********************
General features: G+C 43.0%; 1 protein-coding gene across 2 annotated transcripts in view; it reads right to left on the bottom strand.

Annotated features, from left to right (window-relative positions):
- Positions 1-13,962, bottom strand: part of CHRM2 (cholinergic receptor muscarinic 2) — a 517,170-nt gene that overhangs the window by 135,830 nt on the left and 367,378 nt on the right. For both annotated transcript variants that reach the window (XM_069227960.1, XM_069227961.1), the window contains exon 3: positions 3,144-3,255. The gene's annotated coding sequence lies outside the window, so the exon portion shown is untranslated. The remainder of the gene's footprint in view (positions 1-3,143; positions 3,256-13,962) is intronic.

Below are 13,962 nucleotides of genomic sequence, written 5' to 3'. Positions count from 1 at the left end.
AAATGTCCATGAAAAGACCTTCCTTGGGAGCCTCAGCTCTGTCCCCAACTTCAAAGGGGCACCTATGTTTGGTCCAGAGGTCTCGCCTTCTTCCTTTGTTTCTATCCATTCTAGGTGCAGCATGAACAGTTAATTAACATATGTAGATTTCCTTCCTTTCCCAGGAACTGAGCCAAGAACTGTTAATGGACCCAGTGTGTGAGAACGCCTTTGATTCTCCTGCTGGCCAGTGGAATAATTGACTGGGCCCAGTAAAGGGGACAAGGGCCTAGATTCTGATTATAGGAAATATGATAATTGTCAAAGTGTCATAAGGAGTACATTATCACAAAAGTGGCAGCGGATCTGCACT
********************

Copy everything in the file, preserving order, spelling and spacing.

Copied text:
General features: G+C 43.0%; 1 protein-coding gene across 2 annotated transcripts in view; it reads right to left on the bottom strand.

Annotated features, from left to right (window-relative positions):
- Positions 1-13,962, bottom strand: part of CHRM2 (cholinergic receptor muscarinic 2) — a 517,170-nt gene that overhangs the window by 135,830 nt on the left and 367,378 nt on the right. For both annotated transcript variants that reach the window (XM_069227960.1, XM_069227961.1), the window contains exon 3: positions 3,144-3,255. The gene's annotated coding sequence lies outside the window, so the exon portion shown is untranslated. The remainder of the gene's footprint in view (positions 1-3,143; positions 3,256-13,962) is intronic.

Below are 13,962 nucleotides of genomic sequence, written 5' to 3'. Positions count from 1 at the left end.
AAATGTCCATGAAAAGACCTTCCTTGGGAGCCTCAGCTCTGTCCCCAACTTCAAAGGGGCACCTATGTTTGGTCCAGAGGTCTCGCCTTCTTCCTTTGTTTCTATCCATTCTAGGTGCAGCATGAACAGTTAATTAACATATGTAGATTTCCTTCCTTTCCCAGGAACTGAGCCAAGAACTGTTAATGGACCCAGTGTGTGAGAACGCCTTTGATTCTCCTGCTGGCCAGTGGAATAATTGACTGGGCCCAGTAAAGGGGACAAGGGCCTAGATTCTGATTATAGGAAATATGATAATTGTCAAAGTGTCATAAGGAGTACATTATCACAAAAGTGGCAGCGGATCTGCACT